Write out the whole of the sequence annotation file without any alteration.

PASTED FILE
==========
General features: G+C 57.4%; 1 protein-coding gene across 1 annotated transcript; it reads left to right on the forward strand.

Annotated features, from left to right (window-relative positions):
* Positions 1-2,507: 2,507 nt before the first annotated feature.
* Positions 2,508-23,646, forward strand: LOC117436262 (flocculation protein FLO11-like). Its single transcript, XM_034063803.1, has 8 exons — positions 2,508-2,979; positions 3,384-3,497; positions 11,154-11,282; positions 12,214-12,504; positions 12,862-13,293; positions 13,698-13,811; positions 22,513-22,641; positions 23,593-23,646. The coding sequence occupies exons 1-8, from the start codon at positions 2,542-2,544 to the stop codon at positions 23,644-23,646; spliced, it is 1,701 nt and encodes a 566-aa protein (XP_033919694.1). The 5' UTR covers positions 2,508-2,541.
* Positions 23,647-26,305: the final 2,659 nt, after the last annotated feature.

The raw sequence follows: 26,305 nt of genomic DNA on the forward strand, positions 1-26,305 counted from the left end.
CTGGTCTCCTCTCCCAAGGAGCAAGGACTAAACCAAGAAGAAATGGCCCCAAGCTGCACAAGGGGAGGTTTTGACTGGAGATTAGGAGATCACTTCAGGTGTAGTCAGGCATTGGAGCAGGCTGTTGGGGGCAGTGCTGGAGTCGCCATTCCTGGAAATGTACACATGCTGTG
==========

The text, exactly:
General features: G+C 57.4%; 1 protein-coding gene across 1 annotated transcript; it reads left to right on the forward strand.

Annotated features, from left to right (window-relative positions):
* Positions 1-2,507: 2,507 nt before the first annotated feature.
* Positions 2,508-23,646, forward strand: LOC117436262 (flocculation protein FLO11-like). Its single transcript, XM_034063803.1, has 8 exons — positions 2,508-2,979; positions 3,384-3,497; positions 11,154-11,282; positions 12,214-12,504; positions 12,862-13,293; positions 13,698-13,811; positions 22,513-22,641; positions 23,593-23,646. The coding sequence occupies exons 1-8, from the start codon at positions 2,542-2,544 to the stop codon at positions 23,644-23,646; spliced, it is 1,701 nt and encodes a 566-aa protein (XP_033919694.1). The 5' UTR covers positions 2,508-2,541.
* Positions 23,647-26,305: the final 2,659 nt, after the last annotated feature.

The raw sequence follows: 26,305 nt of genomic DNA on the forward strand, positions 1-26,305 counted from the left end.
CTGGTCTCCTCTCCCAAGGAGCAAGGACTAAACCAAGAAGAAATGGCCCCAAGCTGCACAAGGGGAGGTTTTGACTGGAGATTAGGAGATCACTTCAGGTGTAGTCAGGCATTGGAGCAGGCTGTTGGGGGCAGTGCTGGAGTCGCCATTCCTGGAAATGTACACATGCTGTG